"I have a mind like a steel... uh... thingy." Patrick Logan's weblog.

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Friday, April 11, 2003

People Making a Difference: The Lives of Good Public School teachers

I made a couple of cynical comments in response to Philip Greenspun's attitude toward public schools and a friend of his who seemed to be shrinking away from minor hardships, while others are overcoming more significant ones every day. Another participant asked me to clarify my position. I did so constructively rather than cynically, and copy my response here.

What's the problem?

This story is unmotivating.

There are a lot of problems with public schools. The best people, including teachers, are trying to fix them, and are having success here and there.

My wife works in the public schools, and will be receiving her masters degree in education in a couple of weeks. She's worked in ESL (English as a Second Language) and still chooses to work in Title I schools (generally not well off, a lot of parents have many problems of their own).

Does she get frustrated? She doesn't show it much. The stories she tells are about the kids and the conditions under which they struggle to learn: the worst are dirty, undernourished, unaccepted by their peers, unsupported by their parents.

Most of the stories she tells are about how well *every* *single* *one* of them responds to the creative ways she and others reach out to them. Poetry lessons that get kids who can hardly write creating the most amazing pieces of work. (I've read many... you wouldn't believe them.) Science lessons with worms that spark their imaginations. School nurses who creative games with soap, deoderants, etc. to get kids to clean themselves up without embarrassing them or lecturing them or their parents. Teachers who supply parties for the birthdays of kids whose parents can't afford it... but they don't let on to anyone that the parents did not do so themselves. Teachers who also show up at the doors of these kids to bring them birthday presents (because they really know they could use a new shirt!)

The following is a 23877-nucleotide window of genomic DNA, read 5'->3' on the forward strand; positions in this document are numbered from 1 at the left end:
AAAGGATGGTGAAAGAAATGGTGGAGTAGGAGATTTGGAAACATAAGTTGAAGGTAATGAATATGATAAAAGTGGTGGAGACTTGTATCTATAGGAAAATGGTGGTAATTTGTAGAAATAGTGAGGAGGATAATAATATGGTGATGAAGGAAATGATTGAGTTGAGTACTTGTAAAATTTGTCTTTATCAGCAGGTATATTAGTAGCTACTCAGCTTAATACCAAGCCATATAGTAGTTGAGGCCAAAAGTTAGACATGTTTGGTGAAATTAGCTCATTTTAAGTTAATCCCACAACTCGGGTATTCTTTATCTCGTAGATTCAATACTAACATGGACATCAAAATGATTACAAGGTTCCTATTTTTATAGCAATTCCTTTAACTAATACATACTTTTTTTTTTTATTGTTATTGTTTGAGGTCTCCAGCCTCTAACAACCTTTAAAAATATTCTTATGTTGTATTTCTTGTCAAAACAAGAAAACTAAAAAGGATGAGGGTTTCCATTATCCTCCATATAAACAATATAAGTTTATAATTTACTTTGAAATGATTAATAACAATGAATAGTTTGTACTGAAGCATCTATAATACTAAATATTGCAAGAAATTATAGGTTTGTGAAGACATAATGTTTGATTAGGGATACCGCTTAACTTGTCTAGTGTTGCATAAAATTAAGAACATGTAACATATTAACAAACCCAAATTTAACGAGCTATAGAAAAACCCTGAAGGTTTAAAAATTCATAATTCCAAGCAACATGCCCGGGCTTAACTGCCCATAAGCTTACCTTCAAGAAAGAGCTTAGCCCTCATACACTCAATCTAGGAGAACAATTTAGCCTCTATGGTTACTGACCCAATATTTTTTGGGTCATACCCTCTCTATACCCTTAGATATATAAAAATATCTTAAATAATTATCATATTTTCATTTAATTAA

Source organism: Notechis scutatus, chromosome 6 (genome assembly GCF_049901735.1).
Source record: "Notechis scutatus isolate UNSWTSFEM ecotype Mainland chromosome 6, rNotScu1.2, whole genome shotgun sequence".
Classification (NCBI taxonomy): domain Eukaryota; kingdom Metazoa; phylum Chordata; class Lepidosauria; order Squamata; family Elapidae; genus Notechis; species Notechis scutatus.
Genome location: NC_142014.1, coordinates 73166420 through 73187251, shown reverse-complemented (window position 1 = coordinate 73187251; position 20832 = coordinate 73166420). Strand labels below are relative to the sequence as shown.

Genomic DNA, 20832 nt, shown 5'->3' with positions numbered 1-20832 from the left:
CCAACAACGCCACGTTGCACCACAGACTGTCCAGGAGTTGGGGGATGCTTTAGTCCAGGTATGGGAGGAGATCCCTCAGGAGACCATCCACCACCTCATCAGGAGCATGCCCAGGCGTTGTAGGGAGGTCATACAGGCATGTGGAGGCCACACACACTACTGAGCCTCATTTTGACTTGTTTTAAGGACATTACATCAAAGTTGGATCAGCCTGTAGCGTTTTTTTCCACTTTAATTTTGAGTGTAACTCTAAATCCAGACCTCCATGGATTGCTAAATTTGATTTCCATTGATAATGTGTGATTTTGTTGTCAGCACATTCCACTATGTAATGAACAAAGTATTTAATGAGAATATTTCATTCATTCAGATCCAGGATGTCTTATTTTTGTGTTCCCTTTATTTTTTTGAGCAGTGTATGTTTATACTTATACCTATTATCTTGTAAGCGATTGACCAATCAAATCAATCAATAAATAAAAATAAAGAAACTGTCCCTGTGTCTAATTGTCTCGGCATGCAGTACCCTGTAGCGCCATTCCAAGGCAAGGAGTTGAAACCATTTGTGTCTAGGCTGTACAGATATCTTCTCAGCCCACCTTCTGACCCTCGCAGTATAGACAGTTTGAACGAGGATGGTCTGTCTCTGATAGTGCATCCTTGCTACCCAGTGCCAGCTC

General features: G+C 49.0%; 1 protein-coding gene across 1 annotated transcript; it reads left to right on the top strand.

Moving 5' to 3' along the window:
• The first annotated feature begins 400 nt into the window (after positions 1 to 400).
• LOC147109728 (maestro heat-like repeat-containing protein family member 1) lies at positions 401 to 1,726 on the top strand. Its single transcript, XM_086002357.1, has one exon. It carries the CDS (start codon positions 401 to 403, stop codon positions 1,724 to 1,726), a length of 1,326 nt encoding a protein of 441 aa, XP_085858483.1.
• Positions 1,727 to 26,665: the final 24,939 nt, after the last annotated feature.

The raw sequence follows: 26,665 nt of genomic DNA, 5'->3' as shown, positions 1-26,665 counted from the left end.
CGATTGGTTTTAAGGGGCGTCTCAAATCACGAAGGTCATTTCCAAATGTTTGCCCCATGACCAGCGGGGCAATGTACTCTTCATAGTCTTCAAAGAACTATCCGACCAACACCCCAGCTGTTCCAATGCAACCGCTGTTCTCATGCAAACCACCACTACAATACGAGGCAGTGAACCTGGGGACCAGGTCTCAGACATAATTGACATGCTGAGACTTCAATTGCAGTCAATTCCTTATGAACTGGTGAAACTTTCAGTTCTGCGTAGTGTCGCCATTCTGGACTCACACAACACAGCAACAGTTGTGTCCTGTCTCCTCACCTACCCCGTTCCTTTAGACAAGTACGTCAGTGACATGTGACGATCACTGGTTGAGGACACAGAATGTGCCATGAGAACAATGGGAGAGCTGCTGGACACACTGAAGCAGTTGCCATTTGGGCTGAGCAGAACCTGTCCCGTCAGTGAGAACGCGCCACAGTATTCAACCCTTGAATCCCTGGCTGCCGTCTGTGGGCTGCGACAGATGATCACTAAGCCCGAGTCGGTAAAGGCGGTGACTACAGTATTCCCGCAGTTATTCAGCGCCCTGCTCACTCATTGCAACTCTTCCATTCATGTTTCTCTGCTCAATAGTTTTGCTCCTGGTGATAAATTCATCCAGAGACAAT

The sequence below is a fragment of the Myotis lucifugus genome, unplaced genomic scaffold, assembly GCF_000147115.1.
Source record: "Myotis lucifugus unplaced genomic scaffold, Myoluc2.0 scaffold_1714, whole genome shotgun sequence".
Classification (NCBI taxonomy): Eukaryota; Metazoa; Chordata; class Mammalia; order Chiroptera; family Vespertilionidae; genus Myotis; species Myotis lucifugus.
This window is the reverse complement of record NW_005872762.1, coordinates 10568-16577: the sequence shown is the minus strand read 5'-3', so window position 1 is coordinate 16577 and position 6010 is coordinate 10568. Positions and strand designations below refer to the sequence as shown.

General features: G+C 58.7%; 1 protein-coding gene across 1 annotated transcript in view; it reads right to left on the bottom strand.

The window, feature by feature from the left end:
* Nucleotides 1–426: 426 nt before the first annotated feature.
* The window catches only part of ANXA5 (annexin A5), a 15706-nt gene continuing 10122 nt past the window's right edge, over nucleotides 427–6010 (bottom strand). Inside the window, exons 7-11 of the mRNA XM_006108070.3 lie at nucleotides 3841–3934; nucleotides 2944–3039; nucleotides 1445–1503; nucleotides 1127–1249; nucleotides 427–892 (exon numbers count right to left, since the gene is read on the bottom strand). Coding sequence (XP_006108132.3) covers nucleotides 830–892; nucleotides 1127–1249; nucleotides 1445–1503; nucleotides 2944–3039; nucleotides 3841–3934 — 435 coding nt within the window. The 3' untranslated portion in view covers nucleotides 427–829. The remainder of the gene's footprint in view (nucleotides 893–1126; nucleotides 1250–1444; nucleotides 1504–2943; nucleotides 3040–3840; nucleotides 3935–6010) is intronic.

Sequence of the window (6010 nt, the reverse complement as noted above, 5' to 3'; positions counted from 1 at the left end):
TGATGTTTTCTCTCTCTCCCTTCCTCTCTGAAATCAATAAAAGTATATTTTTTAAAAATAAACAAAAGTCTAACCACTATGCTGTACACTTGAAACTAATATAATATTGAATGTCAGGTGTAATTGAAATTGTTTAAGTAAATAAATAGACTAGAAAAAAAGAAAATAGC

I know I don't have the skills to do what my wife does, and other people like her. She should be making three times my salary.

You get the idea. Public schools don't need people like Philip's friend, and middle class students certainly don't need to "learn how to obey" so called privileged "leaders" like Philip Greenspun.

Do you think that there are people worse off than this writer and nobody should be allowed to complain if there are people worse off than them?

I hardly see anything unsurmountable in Philip's post. She has the right to complain, but there are far worse problems that better teachers are overcoming every day. Let's write about those people and learn from them.

Do you think that these are actually quite good conditions for someone to work under. So, once again, no right to complain?

Like I wrote above, I've heard far worse that were made better. It does no good to complain to Philip Greenspun. I call that whining. I'd rather hear how she made a difference, but I see no evidence she has the skills for that. Maybe she can teach math to bright kids. Who couldn't?

Do you hate the public school system so much that you rejoice in it's falling apart? And try to denigrate anyone who complains about it's state?

No. Instead I celebrate those who overcome obstacles and make *big* differences in the individual lives of less fortunate kids.

I am in awe of the people who can and do accomplish meaningful things in the public schools. I couldn't. But I can't indulge whining like what we've seen here.

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Portland, Oregon, United States
I'm usually writing from my favorite location on the planet, the pacific northwest of the u.s. I write for myself only and unless otherwise specified my posts here should not be taken as representing an official position of my employer. Contact me at my gee mail account, username patrickdlogan.